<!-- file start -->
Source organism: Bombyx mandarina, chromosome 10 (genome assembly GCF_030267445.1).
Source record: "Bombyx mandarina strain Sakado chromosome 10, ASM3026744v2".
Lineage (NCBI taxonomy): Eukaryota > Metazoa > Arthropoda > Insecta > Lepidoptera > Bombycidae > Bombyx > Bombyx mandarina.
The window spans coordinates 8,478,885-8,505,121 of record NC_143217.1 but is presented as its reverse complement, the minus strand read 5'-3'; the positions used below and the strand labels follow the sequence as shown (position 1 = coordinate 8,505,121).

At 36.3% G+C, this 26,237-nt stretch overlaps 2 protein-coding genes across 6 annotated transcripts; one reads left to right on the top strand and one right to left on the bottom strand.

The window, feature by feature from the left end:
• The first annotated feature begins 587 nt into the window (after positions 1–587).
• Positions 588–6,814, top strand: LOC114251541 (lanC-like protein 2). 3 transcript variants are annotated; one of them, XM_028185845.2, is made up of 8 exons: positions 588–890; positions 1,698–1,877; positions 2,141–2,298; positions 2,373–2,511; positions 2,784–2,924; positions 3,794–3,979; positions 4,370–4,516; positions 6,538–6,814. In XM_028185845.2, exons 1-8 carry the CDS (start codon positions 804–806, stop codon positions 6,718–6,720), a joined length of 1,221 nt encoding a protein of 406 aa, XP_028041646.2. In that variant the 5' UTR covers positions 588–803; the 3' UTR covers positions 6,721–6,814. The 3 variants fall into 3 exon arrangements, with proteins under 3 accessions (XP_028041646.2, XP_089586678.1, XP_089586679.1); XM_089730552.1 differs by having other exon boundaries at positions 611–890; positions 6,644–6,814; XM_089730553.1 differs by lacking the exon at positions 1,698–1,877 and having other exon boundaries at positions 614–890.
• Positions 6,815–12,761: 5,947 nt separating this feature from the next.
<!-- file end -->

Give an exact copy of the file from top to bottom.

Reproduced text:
Source organism: Bombyx mandarina, chromosome 10 (genome assembly GCF_030267445.1).
Source record: "Bombyx mandarina strain Sakado chromosome 10, ASM3026744v2".
Lineage (NCBI taxonomy): Eukaryota > Metazoa > Arthropoda > Insecta > Lepidoptera > Bombycidae > Bombyx > Bombyx mandarina.
The window spans coordinates 8,478,885-8,505,121 of record NC_143217.1 but is presented as its reverse complement, the minus strand read 5'-3'; the positions used below and the strand labels follow the sequence as shown (position 1 = coordinate 8,505,121).

At 36.3% G+C, this 26,237-nt stretch overlaps 2 protein-coding genes across 6 annotated transcripts; one reads left to right on the top strand and one right to left on the bottom strand.

The window, feature by feature from the left end:
• The first annotated feature begins 587 nt into the window (after positions 1–587).
• Positions 588–6,814, top strand: LOC114251541 (lanC-like protein 2). 3 transcript variants are annotated; one of them, XM_028185845.2, is made up of 8 exons: positions 588–890; positions 1,698–1,877; positions 2,141–2,298; positions 2,373–2,511; positions 2,784–2,924; positions 3,794–3,979; positions 4,370–4,516; positions 6,538–6,814. In XM_028185845.2, exons 1-8 carry the CDS (start codon positions 804–806, stop codon positions 6,718–6,720), a joined length of 1,221 nt encoding a protein of 406 aa, XP_028041646.2. In that variant the 5' UTR covers positions 588–803; the 3' UTR covers positions 6,721–6,814. The 3 variants fall into 3 exon arrangements, with proteins under 3 accessions (XP_028041646.2, XP_089586678.1, XP_089586679.1); XM_089730552.1 differs by having other exon boundaries at positions 611–890; positions 6,644–6,814; XM_089730553.1 differs by lacking the exon at positions 1,698–1,877 and having other exon boundaries at positions 614–890.
• Positions 6,815–12,761: 5,947 nt separating this feature from the next.